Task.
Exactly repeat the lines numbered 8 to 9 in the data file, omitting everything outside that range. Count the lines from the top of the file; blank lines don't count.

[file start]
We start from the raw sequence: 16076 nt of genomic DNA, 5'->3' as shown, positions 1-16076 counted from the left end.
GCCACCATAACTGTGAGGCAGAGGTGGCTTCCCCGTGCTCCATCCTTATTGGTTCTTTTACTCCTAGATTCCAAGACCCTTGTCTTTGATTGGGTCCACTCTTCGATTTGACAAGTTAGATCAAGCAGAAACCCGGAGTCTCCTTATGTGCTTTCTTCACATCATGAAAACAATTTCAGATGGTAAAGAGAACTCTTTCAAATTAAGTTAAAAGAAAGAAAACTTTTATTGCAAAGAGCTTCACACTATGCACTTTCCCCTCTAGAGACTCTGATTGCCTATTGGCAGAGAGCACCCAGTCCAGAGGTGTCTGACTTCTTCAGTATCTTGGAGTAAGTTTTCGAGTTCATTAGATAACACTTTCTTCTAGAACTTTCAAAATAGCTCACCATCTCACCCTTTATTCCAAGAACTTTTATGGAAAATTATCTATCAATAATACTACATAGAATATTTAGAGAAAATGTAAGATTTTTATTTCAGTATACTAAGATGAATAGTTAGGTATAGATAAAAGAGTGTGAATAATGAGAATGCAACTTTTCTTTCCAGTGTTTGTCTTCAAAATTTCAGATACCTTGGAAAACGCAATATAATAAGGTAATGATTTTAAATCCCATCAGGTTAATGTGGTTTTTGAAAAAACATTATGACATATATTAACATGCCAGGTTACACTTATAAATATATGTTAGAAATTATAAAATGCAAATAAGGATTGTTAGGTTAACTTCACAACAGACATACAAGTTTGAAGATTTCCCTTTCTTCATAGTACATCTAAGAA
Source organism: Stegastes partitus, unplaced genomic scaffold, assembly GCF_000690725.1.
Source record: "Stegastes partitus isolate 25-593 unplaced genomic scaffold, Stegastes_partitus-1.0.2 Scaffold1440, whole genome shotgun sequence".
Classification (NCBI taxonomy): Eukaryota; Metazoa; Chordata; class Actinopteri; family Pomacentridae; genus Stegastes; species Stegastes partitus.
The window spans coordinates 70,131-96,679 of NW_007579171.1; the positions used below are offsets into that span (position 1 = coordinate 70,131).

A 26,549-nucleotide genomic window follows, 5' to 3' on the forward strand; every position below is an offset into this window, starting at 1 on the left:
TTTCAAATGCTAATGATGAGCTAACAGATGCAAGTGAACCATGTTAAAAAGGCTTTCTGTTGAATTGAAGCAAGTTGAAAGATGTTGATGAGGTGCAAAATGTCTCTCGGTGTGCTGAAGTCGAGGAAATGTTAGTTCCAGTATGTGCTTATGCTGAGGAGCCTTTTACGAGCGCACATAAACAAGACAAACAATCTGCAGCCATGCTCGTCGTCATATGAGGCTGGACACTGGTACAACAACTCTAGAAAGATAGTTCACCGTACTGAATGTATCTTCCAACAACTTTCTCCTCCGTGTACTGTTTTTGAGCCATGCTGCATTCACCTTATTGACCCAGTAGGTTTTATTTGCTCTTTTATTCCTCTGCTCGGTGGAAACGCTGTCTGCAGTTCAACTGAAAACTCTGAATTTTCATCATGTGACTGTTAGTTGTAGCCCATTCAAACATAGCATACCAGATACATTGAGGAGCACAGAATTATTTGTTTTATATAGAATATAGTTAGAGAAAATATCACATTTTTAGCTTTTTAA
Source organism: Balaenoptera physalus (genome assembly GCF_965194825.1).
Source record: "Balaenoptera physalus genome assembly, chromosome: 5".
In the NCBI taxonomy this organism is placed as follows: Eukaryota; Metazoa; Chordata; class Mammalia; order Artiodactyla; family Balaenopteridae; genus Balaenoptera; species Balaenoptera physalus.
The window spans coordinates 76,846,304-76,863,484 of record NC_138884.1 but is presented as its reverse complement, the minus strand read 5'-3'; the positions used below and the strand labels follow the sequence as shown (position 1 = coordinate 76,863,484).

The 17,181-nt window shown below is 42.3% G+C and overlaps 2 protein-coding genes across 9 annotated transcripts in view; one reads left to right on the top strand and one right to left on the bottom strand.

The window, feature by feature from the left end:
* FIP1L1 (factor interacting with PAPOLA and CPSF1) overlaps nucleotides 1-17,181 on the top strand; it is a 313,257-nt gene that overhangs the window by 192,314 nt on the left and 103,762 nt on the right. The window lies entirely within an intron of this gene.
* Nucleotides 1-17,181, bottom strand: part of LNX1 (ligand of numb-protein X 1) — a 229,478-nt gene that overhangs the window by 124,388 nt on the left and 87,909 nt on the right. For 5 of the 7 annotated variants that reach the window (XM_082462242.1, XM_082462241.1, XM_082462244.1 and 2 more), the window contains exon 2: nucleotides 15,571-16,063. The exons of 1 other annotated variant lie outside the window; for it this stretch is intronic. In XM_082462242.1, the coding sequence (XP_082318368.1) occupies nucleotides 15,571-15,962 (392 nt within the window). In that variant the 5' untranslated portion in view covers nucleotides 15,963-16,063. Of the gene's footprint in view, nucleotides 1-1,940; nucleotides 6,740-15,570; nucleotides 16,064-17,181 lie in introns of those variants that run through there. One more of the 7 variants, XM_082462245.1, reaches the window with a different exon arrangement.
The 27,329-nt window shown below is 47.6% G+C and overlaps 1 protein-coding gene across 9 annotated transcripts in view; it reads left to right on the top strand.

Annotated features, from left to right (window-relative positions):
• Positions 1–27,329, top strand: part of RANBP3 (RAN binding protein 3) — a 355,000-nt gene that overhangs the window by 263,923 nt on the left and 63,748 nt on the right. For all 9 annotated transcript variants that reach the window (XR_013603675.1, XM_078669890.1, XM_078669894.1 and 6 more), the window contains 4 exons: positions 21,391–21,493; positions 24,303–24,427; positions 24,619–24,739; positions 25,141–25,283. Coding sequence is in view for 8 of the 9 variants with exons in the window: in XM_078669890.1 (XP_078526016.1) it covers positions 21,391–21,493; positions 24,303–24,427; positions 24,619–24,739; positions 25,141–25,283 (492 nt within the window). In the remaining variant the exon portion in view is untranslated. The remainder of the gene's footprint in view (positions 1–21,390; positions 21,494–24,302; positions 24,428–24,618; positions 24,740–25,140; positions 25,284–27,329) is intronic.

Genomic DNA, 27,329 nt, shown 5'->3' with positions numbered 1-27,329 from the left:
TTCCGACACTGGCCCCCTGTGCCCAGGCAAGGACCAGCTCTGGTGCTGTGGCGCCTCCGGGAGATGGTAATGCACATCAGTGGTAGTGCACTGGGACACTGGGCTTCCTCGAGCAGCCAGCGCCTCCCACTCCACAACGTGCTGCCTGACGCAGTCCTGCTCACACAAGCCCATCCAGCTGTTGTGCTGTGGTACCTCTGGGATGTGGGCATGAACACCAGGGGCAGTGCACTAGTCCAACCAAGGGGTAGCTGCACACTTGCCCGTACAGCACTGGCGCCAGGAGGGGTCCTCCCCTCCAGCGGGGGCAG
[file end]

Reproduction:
TTTCAAATGCTAATGATGAGCTAACAGATGCAAGTGAACCATGTTAAAAAGGCTTTCTGTTGAATTGAAGCAAGTTGAAAGATGTTGATGAGGTGCAAAATGTCTCTCGGTGTGCTGAAGTCGAGGAAATGTTAGTTCCAGTATGTGCTTATGCTGAGGAGCCTTTTACGAGCGCACATAAACAAGACAAACAATCTGCAGCCATGCTCGTCGTCATATGAGGCTGGACACTGGTACAACAACTCTAGAAAGATAGTTCACCGTACTGAATGTATCTTCCAACAACTTTCTCCTCCGTGTACTGTTTTTGAGCCATGCTGCATTCACCTTATTGACCCAGTAGGTTTTATTTGCTCTTTTATTCCTCTGCTCGGTGGAAACGCTGTCTGCAGTTCAACTGAAAACTCTGAATTTTCATCATGTGACTGTTAGTTGTAGCCCATTCAAACATAGCATACCAGATACATTGAGGAGCACAGAATTATTTGTTTTATATAGAATATAGTTAGAGAAAATATCACATTTTTAGCTTTTTAA
Source organism: Balaenoptera physalus (genome assembly GCF_965194825.1).